Defense Information Systems Agency move on target
March 25, 2011
- DISA provides network and computing infrastructure, and enterprise services to support information-sharing and decision-making.
- In 2005, the agency was recommended to consolidate its three facilities and relocate to Fort Meade as part of BRAC.
- Employees began the move from facilities in Northern Virginia to Fort Meade in January.
FORT GEORGE G. MEADE, Md. - The Defense Information Systems Agency is one of the newest agencies to call Fort Meade home.
As a combat support agency, DISA provides network and computing infrastructure, and enterprise services to support information-sharing and decision-making.
In 2005, the agency was recommended to consolidate its three facilities and relocate to Fort Meade as part of the Base Realignment and Closure mandate. A 1.1 million-square-foot facility was built on a 95-acre site along Cooper Avenue. The construction is valued at $420 million. The information technology infrastructure is valued at an additional $120 million.
Employees began the move from facilities in Northern Virginia to Fort Meade in January. Workers are moving in at a rate of 150 to 200 people per week. In July, when the relocation is scheduled to be complete, 4,300 military, civilian and direct contractors will be working out of the new, state-of-the-art facility.
David Bullock, DISA's BRAC executive, sat down to discuss the progress of the relocation.
Q: How closely is the move of DISA headquarters going according to plan'
A: It's going very closely according [to plan]. We started moving in January, as scheduled. We've continued to move 150 to 200 people per week. We had a couple of open weekends that were in the schedule so we could start moving, make sure everything was working well, apply any lessons learned.
Q: What have been some of the challenges with the move'
A: Obviously, you have multiple levels of challenges. You start out with constructing the building -- that was a three-year project, 35 months to get a contract awarded, do the design of the building and actually construct the building. We've already accepted the building from the contractor; [they have] already completed the basic construction.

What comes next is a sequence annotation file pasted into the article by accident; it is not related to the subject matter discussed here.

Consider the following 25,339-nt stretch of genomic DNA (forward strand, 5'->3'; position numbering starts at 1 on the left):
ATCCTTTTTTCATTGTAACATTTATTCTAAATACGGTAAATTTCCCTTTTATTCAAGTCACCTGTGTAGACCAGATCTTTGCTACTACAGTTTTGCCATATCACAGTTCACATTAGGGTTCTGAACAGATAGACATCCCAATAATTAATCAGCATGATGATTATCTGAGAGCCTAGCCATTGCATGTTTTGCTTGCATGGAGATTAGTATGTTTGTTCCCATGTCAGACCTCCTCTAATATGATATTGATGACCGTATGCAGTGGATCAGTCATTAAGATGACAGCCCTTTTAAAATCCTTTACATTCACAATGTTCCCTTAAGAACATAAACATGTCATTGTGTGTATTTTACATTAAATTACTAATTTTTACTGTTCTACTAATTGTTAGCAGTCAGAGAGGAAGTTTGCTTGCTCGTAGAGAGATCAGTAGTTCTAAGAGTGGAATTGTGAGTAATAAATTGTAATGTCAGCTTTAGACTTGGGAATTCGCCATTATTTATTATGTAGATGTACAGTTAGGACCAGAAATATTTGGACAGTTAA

There are some minor construction projects that are under way now, some last-minute changes. By and large, everything is moving along well and the construction is done.
We're still in the process of completing the outfitting. Once you have the building, you have to install furniture, you have to install the IT, you have to install the security system. So since we accepted the building in a phased schedule, we're still finishing the outfitting. We still have furniture going in, we still have IT infrastructure being installed and we still have the security system that's being completed in the last buildings. So those were interesting challenges.
And then you have the actual physical relocation itself, which involves moving a lot of material, people, the paper, books, reference materials, files and what have you. It also involves moving all the IT: all the printers, computers, servers and routers and switches. [We've had] a lot of challenges, we've been able to overcome those challenges. We've got 25 percent of our work force basically moved up here and had a chance to see how the moving process works. We've got a lot of lessons learned to fine-tune that process.
There's a never-ending series of challenges; it just goes on. We have a really good group of people: a combination of government people that work for the agency, government people that work for other organizations that are supporting us and then contractors that we've brought on.
Q: What functions are currently operational here at Fort Meade'
A: Essentially we're a headquarters organization, so we perform headquarters functions. We knew that those functions would be split between our facility up here and our facilities back in Northern Virginia because the move was spread out over a seven-month period. We knew we would have a dual-op situation.
As far as what's operational here' What's operational here is what needs to be here in order to operate the building. We have our security folks, we have our facility folks that do building management, we have our CIO [Chief Information Office] organization that runs the network and provides IT support, we have our MPS [Manpower, Personnel and Security] that provides human resources, personnel, security and facility management -- and they're all continuing to do dual operations.
That will continue right up until the last move occurs. The last five people who move up here are still going to need facility support and security. They're still going to need all those functions. We'll continue to provide that in Northern Virginia in the facilities we still occupy.
Over time, the emphasis will shift as more and more people move up here, more and more of the resources will be applied up here.
Q: What is the latest projection of DISA employees who will stay on and commute'
A: We're not really projecting that now. That was something that we needed to do earlier on, just to get some idea of what we needed to do in terms of reconstituting. As of right now, we're actually observing what happens, how many people are actually moving. It really isn't a case of projecting now as much as it is observing who's moving and who's not moving, and then trying to react accordingly.
We still have a very aggressive recruitment program in place. We're trying to keep the pipeline filled, so to speak, in terms of having job fairs and providing recruiting opportunities. We want to make sure we have announcements out and we have good qualified candidates available so as vacancies occur, we can basically go out and fill those jobs as quickly as possible.